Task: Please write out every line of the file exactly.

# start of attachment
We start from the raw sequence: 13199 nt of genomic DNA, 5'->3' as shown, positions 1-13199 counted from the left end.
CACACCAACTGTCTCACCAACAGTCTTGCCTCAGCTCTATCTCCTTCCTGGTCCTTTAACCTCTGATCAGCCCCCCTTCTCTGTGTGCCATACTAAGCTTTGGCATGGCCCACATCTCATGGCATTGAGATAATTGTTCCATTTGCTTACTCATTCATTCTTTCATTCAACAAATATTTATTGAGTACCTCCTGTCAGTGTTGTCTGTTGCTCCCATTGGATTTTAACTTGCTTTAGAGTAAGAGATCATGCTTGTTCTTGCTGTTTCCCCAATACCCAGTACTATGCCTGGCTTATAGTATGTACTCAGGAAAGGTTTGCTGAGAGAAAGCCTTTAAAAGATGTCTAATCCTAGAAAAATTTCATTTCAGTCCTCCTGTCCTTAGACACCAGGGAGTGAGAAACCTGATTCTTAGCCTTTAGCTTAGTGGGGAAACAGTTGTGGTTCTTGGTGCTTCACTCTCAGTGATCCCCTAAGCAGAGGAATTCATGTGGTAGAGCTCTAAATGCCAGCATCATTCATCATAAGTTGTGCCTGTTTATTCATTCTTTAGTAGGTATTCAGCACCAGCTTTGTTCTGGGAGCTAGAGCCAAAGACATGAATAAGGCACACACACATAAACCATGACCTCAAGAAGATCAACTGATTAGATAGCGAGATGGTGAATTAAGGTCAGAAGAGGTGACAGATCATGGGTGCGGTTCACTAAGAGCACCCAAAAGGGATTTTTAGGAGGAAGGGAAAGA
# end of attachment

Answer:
We start from the raw sequence: 13199 nt of genomic DNA, 5'->3' as shown, positions 1-13199 counted from the left end.
CACACCAACTGTCTCACCAACAGTCTTGCCTCAGCTCTATCTCCTTCCTGGTCCTTTAACCTCTGATCAGCCCCCCTTCTCTGTGTGCCATACTAAGCTTTGGCATGGCCCACATCTCATGGCATTGAGATAATTGTTCCATTTGCTTACTCATTCATTCTTTCATTCAACAAATATTTATTGAGTACCTCCTGTCAGTGTTGTCTGTTGCTCCCATTGGATTTTAACTTGCTTTAGAGTAAGAGATCATGCTTGTTCTTGCTGTTTCCCCAATACCCAGTACTATGCCTGGCTTATAGTATGTACTCAGGAAAGGTTTGCTGAGAGAAAGCCTTTAAAAGATGTCTAATCCTAGAAAAATTTCATTTCAGTCCTCCTGTCCTTAGACACCAGGGAGTGAGAAACCTGATTCTTAGCCTTTAGCTTAGTGGGGAAACAGTTGTGGTTCTTGGTGCTTCACTCTCAGTGATCCCCTAAGCAGAGGAATTCATGTGGTAGAGCTCTAAATGCCAGCATCATTCATCATAAGTTGTGCCTGTTTATTCATTCTTTAGTAGGTATTCAGCACCAGCTTTGTTCTGGGAGCTAGAGCCAAAGACATGAATAAGGCACACACACATAAACCATGACCTCAAGAAGATCAACTGATTAGATAGCGAGATGGTGAATTAAGGTCAGAAGAGGTGACAGATCATGGGTGCGGTTCACTAAGAGCACCCAAAAGGGATTTTTAGGAGGAAGGGAAAGA